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Through years and oceans apart, romance endured

By Debra McKinney
Anchorage, Alaska (AP) 10-07

With this one, there was so much opportunity for time and distance to get in the way. If you count clear back to the day Margaret and EJ first caught each other’s eye as eighth-graders in Barrow, it’s been more than a decade of being together but mostly apart, and at times as much as a half-world away.

For Margaret Olin Hoffman, 26, and Eric John “EJ” Ramos David, 27, their respective paths finally merged this summer with a ceremony at the Alaska Native Heritage Center.

“The long-distance thing was really long,” EJ said. “And far. In college, at least we were in the same country. After college, she went into the Peace Corps. She was away for almost three years including training.”

Even the decision to get married involved a 5,500-mile commute.

So here’s what led up to it.

Margaret admits she doesn’t remember the very first time they met.

“I do,” EJ said. “I remember.

“I had just moved from the Philippines to Barrow around that time. I didn’t know anybody in school so I was really very observant, looking around. And then I saw her. I remember what she was wearing too. She was wearing this oversized Tweety Bird T-shirt. Right then I was like, ‘Hey, I think I’m going to like Alaska.’ “

Margaret spent only one year of high school in Barrow, then moved on to Mt. Edgecumbe in Sitka and finished up in Anchorage. EJ stayed put but got around the state playing basketball. STAYING CONNECTED:

They kept in touch.

“We were boyfriend and girlfriend in eighth grade,” EJ said, “but I guess you can’t consider that because we were too young. We got back together seriously our senior year of high school. And we’ve been together since.”

EJ went to the University of Alaska Anchorage, then the University of Illinois Urbana-Champaign, where he got his Ph.D. in clinical and community psychology.

Margaret went to the University of Portland in Oregon and graduated from Willamette University in Salem with a degree in biology. Then came the Peace Corps. After Spanish lessons and other training, she ended up in a coffee-picking village in Nicaragua with no electricity or running water, where she worked as a community health educator.

About the time she returned, EJ was headed for the Philippines to visit family. Usually, she’d go with him on these trips home. But she needed some down time at her mom’s cabin in Ruby.

“He was in the Philippines, and I was in Ruby,” she said. “I don’t know – all of the sudden I got on a plane to go to the Philippines to surprise EJ, to say I wanted to get married. Just being home and contemplating things I felt ready. And so then I couldn’t wait. So I went to the Philippines to tell him.” MIDNIGHT SURPRISE:

EJ’s sister and mother were in on the surprise, which had her arriving around midnight after EJ had gone to bed. “They were both standing by me all excited watching as I woke him up,” she said. “ He was kind of delirious. ... He was so confused.”

That morning she told him why she was there. He bought a ring soon thereafter. Later, Margaret was led by family into a room with flowers, candles and music, and EJ properly proposed – with everybody watching.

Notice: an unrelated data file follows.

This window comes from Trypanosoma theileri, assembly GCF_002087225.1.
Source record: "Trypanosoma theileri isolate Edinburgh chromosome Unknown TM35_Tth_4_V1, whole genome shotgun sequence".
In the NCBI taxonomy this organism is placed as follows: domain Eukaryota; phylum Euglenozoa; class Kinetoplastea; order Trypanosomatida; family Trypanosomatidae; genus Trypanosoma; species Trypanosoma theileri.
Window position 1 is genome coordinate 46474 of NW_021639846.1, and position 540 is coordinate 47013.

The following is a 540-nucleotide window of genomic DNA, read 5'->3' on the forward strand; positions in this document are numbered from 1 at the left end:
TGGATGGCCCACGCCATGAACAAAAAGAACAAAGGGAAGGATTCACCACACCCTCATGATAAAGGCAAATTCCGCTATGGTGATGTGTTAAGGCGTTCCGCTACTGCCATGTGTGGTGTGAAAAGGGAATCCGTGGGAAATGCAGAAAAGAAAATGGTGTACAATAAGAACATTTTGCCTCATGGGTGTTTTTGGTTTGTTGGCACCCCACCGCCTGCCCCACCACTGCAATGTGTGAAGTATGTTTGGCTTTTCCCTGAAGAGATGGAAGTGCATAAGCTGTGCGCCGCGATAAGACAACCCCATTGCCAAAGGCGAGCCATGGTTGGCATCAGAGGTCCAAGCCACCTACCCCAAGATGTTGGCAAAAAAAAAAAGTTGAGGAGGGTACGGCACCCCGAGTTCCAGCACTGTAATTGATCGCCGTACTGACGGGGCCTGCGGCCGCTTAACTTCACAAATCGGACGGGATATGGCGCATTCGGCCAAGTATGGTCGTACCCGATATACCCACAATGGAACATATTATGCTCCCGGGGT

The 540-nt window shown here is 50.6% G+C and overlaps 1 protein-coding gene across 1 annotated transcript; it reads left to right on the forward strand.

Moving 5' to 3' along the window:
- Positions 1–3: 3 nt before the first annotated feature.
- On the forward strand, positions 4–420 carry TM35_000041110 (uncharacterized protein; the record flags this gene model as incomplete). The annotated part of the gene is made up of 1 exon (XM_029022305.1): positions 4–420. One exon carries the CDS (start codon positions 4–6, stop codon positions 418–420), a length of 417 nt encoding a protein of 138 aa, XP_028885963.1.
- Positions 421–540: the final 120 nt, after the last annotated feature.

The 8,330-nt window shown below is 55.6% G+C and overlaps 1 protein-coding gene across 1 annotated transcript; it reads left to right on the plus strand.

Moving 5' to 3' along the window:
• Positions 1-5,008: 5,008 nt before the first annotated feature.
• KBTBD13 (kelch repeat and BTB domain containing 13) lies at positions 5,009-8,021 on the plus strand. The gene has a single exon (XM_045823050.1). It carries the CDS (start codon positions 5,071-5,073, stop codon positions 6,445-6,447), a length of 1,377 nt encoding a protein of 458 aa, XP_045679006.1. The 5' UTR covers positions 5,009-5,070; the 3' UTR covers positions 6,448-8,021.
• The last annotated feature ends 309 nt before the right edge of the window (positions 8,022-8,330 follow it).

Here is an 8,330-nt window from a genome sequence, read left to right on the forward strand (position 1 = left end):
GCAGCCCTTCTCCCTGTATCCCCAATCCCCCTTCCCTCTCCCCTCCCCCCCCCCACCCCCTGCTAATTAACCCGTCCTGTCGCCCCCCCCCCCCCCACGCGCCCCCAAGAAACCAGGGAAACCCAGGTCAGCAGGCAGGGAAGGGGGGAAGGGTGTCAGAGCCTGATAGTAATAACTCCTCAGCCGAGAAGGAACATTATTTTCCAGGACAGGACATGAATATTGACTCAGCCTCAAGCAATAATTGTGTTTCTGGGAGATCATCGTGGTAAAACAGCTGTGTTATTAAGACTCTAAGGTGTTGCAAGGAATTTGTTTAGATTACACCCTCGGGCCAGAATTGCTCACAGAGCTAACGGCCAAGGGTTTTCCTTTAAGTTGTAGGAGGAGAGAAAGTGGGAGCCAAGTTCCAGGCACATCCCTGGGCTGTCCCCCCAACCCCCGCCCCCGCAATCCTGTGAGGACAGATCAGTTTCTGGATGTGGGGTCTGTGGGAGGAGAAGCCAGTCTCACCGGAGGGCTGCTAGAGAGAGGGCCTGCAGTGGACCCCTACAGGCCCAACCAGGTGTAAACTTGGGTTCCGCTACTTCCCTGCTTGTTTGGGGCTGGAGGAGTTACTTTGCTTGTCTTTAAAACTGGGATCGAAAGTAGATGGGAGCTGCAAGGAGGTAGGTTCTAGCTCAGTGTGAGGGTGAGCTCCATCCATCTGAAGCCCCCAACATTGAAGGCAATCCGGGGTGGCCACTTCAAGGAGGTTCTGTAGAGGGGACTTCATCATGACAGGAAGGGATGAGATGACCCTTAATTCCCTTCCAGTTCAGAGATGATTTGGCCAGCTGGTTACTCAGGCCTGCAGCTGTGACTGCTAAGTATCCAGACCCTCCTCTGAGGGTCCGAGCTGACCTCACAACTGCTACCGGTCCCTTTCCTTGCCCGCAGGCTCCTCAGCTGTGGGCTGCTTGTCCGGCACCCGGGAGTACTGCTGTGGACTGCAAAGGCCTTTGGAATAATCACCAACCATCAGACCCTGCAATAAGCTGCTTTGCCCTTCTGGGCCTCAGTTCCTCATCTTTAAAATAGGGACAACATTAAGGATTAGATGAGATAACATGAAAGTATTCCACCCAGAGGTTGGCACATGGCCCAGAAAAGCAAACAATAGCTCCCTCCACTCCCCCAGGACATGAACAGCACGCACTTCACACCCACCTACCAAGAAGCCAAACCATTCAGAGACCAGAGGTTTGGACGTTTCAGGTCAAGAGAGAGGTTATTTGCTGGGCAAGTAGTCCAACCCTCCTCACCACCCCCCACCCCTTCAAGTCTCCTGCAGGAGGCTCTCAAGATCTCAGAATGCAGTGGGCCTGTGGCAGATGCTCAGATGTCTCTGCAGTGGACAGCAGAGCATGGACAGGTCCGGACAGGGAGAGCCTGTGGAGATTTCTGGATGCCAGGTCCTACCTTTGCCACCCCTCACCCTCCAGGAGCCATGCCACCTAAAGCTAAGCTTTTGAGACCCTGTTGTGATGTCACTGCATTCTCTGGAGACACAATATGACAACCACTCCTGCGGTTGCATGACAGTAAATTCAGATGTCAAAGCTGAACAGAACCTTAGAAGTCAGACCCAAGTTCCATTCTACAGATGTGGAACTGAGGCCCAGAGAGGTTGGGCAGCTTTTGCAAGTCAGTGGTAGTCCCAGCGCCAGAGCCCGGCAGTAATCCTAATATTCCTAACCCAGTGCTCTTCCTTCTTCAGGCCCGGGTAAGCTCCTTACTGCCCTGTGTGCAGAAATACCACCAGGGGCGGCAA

“That way they were all a part of it too,” he said.

Their wedding, as well as their honeymoon, was a celebration of culture and family.

“My Athabaskan heritage and his Filipino culture, they are both really important to us,” Margaret said.

He wore a traditional white wedding barong. She wore a lacy white gown, a veil and beaded, moose-hide slippers her grandma made for her grandfather’s memorial potlatch in 1996.

It was a wonderful gathering, with kids running around and everybody dancing. And EJ’s relatives, including many who flew in from the Philippines, cooked up a feast of pancit, caldereta, lumpia and other favorites.

Traditionally, every Filipino party has singing involved, Margaret said. “Karaoke is big.”

So EJ surprised her by singing “I Swear,” with lyrics on a screen behind him, a song so syrupy no one needed cake. But it was a favorite of theirs as eighth-graders in Barrow. And he pulled it off so well he had everybody singing along.

Then came the honeymoon. For that, they kayaked some 250 miles down the Yukon River, from the haul road bridge to Margaret’s grandmother’s fish camp upriver from Ruby.

“We took our time because we stopped in villages to visit, and we stopped at fish camp to see people,” Margaret said. “And everywhere we stopped, they knew either my mom or my grandma, or I knew of their family because I went to Mt. Edgecumbe, so I met a lot of people from different places.

“Word travels fast on the river. Everybody in Ruby already knew we were on the river before we even got there. Even in Tanana, they were like, ‘Oh, we were wondering when you’d get here.’

Margaret and EJ are all settled now in their new home in the Turnagain area. She’s working a few hours a week at the Anchorage Neighborhood Health Center in Fairview doing diabetes education with the Hispanic community. Her main job is with the Alaska Native Tribal Public Health Consortium. And EJ became a psychology professor at UAA this fall.

So it looks like their time and distance problem has been solved once and for all.

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Information from: Anchorage Daily News, http://www.adn.com

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